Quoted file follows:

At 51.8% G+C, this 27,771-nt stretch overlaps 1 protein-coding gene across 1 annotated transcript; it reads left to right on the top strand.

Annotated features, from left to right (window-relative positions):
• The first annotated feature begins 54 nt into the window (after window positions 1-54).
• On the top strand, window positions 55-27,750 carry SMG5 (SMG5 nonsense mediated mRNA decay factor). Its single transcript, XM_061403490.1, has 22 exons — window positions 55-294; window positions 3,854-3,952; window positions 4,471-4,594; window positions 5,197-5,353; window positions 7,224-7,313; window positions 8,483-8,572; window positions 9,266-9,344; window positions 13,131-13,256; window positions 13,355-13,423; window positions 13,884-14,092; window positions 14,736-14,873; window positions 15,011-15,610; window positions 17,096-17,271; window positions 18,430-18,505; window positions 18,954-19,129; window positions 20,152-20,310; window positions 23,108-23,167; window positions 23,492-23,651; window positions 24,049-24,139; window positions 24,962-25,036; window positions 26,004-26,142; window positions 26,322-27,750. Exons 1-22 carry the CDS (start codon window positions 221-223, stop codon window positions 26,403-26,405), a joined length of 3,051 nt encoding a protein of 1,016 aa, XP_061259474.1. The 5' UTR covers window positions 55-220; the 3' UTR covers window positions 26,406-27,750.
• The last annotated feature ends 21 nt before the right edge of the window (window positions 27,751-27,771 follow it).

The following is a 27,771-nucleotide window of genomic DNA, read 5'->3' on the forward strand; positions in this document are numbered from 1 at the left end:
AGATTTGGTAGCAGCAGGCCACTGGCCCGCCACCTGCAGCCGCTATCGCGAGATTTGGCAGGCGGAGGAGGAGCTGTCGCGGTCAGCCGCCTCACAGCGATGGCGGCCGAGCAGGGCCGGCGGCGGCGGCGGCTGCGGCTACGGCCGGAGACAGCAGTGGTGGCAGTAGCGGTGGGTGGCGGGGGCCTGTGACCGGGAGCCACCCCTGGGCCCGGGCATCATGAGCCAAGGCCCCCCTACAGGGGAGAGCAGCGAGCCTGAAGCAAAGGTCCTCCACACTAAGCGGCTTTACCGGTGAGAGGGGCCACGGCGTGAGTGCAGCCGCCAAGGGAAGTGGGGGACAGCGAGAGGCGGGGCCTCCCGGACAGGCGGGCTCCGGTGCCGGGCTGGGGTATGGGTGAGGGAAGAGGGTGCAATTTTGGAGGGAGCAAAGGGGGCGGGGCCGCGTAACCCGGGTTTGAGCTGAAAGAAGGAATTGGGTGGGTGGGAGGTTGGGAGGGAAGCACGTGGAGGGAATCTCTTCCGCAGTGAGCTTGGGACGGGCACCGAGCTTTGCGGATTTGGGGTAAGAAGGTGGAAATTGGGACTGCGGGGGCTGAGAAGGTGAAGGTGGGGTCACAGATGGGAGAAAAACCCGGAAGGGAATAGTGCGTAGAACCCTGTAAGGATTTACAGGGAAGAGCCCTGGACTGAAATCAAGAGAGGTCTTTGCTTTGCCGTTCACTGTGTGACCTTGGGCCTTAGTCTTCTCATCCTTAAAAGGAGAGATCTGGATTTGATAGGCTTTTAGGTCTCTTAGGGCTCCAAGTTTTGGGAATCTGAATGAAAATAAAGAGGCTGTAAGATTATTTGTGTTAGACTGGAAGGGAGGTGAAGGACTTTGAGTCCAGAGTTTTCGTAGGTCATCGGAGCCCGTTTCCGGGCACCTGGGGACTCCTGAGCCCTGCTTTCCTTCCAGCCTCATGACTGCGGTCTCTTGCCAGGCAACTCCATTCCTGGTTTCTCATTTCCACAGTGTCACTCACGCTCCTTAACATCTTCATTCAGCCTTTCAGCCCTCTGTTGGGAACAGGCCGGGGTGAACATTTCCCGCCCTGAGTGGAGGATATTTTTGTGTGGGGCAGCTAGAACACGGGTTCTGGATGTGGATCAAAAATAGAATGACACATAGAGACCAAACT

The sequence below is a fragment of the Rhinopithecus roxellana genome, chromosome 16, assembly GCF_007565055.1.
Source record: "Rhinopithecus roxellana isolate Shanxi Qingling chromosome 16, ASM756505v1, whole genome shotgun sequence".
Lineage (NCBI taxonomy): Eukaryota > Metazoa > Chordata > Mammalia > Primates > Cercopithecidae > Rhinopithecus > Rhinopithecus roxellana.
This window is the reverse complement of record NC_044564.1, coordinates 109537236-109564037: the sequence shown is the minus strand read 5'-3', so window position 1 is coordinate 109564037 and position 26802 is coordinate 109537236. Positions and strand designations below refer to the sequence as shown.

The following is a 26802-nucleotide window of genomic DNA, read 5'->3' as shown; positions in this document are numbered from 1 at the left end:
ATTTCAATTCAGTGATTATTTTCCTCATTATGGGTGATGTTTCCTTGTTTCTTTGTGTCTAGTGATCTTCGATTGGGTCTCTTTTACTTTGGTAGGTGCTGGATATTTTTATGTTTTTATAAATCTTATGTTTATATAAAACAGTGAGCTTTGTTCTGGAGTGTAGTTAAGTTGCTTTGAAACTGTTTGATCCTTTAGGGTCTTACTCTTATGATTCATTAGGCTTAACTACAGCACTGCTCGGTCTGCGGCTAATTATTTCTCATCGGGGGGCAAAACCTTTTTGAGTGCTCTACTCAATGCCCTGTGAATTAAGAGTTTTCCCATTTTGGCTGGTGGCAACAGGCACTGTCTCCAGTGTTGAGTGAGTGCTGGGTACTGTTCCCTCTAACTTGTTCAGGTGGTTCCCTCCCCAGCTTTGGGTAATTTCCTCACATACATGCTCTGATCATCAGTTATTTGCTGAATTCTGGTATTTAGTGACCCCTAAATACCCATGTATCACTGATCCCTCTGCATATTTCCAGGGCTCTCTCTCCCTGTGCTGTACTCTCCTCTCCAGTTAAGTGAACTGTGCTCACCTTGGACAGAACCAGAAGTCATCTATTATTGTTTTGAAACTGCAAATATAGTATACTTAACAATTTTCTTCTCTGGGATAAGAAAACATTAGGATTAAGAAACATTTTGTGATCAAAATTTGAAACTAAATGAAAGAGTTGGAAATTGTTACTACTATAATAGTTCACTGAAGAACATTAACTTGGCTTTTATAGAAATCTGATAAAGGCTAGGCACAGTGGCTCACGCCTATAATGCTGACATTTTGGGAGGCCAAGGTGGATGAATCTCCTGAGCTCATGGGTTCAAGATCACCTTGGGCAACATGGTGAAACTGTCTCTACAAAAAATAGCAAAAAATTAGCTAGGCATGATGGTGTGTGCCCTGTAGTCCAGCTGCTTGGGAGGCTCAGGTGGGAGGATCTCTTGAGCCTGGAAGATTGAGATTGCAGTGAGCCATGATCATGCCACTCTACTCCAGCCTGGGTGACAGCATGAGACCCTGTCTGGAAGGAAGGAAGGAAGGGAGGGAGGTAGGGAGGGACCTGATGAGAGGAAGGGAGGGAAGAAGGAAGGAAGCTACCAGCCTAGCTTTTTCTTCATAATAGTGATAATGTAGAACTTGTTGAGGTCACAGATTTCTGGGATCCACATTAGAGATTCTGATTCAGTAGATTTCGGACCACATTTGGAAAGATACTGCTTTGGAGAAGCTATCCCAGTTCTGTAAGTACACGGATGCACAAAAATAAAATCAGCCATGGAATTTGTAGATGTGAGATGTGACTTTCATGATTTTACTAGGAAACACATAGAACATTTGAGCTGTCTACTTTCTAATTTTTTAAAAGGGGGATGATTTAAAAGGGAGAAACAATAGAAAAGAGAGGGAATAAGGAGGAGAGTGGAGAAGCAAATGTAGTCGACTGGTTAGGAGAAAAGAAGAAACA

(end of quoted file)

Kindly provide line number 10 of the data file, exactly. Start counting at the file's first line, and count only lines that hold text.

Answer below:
Lineage (NCBI taxonomy): Eukaryota > Metazoa > Chordata > Mammalia > Primates > Cercopithecidae > Rhinopithecus > Rhinopithecus roxellana.